Construction is a complicated process, and even more takes place behind the scenes. To gain and maintain a foothold in the industry, you need an attorney with a concrete understanding of all the complexities.
At Lincoln Derr, our legal team has supported clients in many facets of the construction industry. We have more than 100 years of legal expertise and have worked hundreds of cases.
Our team can offer insight in matters related to any of the following:
- ZDelay and Extra Work Claims
- ZReal Estate Disputes
- ZNegligence Claims
- ZDefect Claims
- ZSurety Disputes
- ZIndemnity Claims
- ZInsurance Coverage Disputes
- ZLicense Defense
- ZMechanic’s Liens
- ZWarranty Claims
Build a Strong Legal Foundation
Construction is all about structure, and so is the law. To be successful, you need to know who you’re working with and what’s at stake. Our attorneys think ahead to anticipate pitfalls before they cost you a fortune. Here’s how Lincoln Derr can lead the way.
Contract review: Consider this the blueprint of your business relationship. We’ll dig through the details to make sure you’re on sound footing for what lies ahead.
Risk assessment: Every project has its own occupational hazards, and it’s our job to help you keep them to a minimum. We can help you boost your bottom line and prevent cost overruns by mitigating unforeseen expenses.
Enforce your Framework
Even well-constructed buildings need maintenance every now and then. The same holds true for construction law. Sometimes, owners fail to pay, and work isn’t completed to spec. At Lincoln Derr, we can help you take the necessary legal steps to protect your interests, whether it’s reviewing an indemnity clause or helping you claim a lien. Protecting what’s rightfully yours is what we do.
Resolve Disputes Effectively
Construction cases often involve million-dollar transactions and complex subject matter. Lincoln Derr has proven effective in cases of this magnitude through a steady focus on the details and courtroom prowess.
Our attorneys are powerful litigators, and we know what to expect. We’ll arm you with best- and worst-case scenarios for each case, so you can be prepared. And we’ll find the best venue for resolution, whether that’s inside or outside the courtroom.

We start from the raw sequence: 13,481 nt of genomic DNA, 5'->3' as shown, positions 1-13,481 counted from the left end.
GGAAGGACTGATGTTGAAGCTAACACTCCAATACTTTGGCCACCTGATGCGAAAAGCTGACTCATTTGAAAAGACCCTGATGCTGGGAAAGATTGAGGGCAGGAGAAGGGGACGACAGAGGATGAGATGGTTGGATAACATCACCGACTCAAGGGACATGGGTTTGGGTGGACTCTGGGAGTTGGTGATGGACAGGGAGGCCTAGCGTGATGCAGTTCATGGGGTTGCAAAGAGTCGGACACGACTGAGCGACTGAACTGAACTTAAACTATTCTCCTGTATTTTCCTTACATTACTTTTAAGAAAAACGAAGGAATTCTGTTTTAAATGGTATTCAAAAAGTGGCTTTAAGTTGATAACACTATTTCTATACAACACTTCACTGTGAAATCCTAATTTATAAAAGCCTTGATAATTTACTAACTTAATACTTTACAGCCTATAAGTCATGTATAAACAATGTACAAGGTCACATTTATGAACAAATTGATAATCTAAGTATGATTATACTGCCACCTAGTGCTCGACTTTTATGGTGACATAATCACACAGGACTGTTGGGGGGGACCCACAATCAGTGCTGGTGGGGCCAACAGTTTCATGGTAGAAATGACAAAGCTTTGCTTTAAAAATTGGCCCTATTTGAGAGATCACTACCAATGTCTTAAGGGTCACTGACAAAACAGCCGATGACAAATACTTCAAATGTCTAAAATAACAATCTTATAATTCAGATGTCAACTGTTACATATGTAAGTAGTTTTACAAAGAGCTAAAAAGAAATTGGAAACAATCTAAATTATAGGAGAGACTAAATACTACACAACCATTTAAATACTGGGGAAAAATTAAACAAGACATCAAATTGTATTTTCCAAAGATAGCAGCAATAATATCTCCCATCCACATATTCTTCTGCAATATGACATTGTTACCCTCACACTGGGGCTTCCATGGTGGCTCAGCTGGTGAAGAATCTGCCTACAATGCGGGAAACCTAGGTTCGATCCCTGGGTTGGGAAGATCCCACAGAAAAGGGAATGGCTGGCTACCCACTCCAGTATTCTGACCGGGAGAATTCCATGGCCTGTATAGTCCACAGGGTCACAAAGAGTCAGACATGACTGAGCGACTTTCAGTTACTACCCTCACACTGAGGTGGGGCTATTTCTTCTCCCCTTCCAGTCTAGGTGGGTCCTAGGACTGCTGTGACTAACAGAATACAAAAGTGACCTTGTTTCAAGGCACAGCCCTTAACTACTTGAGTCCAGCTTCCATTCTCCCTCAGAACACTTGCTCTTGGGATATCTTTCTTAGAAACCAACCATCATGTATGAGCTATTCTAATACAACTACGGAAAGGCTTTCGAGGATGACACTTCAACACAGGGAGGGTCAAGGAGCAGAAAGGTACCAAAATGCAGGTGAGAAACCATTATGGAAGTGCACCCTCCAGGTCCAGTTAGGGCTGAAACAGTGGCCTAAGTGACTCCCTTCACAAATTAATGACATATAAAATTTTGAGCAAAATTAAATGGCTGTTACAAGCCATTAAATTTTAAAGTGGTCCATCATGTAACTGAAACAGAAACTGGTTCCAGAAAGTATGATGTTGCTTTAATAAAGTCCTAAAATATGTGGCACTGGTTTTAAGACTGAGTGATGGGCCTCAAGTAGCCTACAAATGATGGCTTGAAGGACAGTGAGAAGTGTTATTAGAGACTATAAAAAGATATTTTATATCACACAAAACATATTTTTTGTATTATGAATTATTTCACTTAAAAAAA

Our attorneys know there is more to a defect than meets the eye. Our collective expertise gives us an advantage when crafting a legal defense because we’ve been there and done that, and we know where to find the answer.
Our Attorneys in Action
Construction Law FAQ’s
When should a contractor have a license in North Carolina?
General contractors in North Carolina need to pay close attention to the cost of their projects. By and large, if a contractor will be constructing or managing a project that costs $30,000 or more, they are considered a “general contractor” under the law, and they need a general contractor’s license. A subcontractor who is retained by a properly licensed general contractor is not required to have its own general contractor’s license. However, subcontractors may be required to have a license for their particular trade, including for example, an electrical contractor’s license to perform any electrical work.
Can a subcontractor claim a lien on real property in North Carolina?
Yes, in North Carolina, a subcontractor has two general options for asserting a lien on real property if all requirements are otherwise satisfied. First, they can step into the shoes of the general contractor and assert a subrogated lien. Second, if a subcontractor has asserted a lien upon funds and that is not honored, the subcontractor can assert a lien on the property for the amount of the funds that were improperly paid.
How long is a contractor liable for defects in North Carolina?
Generally, most construction defect claims will be subject to a three-year statute of limitations. This means that most claims must be filed within three years of the date that a defect becomes apparent, or should have become apparent, to the claimant. Because some defects may not become apparent for many years, the North Carolina legislature has also enacted a six-year statute of repose to create a firm deadline beyond which no claim may be filed. This generally requires that any claim arising out of an alleged construction defect must be filed within six years of the last act or omission of the defendant, or substantial completion of the project. These general rules may be subject to exceptions, for example, where an express warranty has been made that extends beyond the six-year statute of repose.
Will my insurance cover a claim for faulty work?
This depends on the language of your insurance policy and the specific facts at issue. However, most commercial general liability (CGL) policies do not provide coverage for claims that are merely the result of poor workmanship. Most CGL policies will only provide coverage if your work has resulted in personal injury to someone or damage to property other than your work. If you have been accused of faulty work, it is important to review the terms of your CGL policy to confirm whether CGL coverage may be available and timely report any claims to your insurer.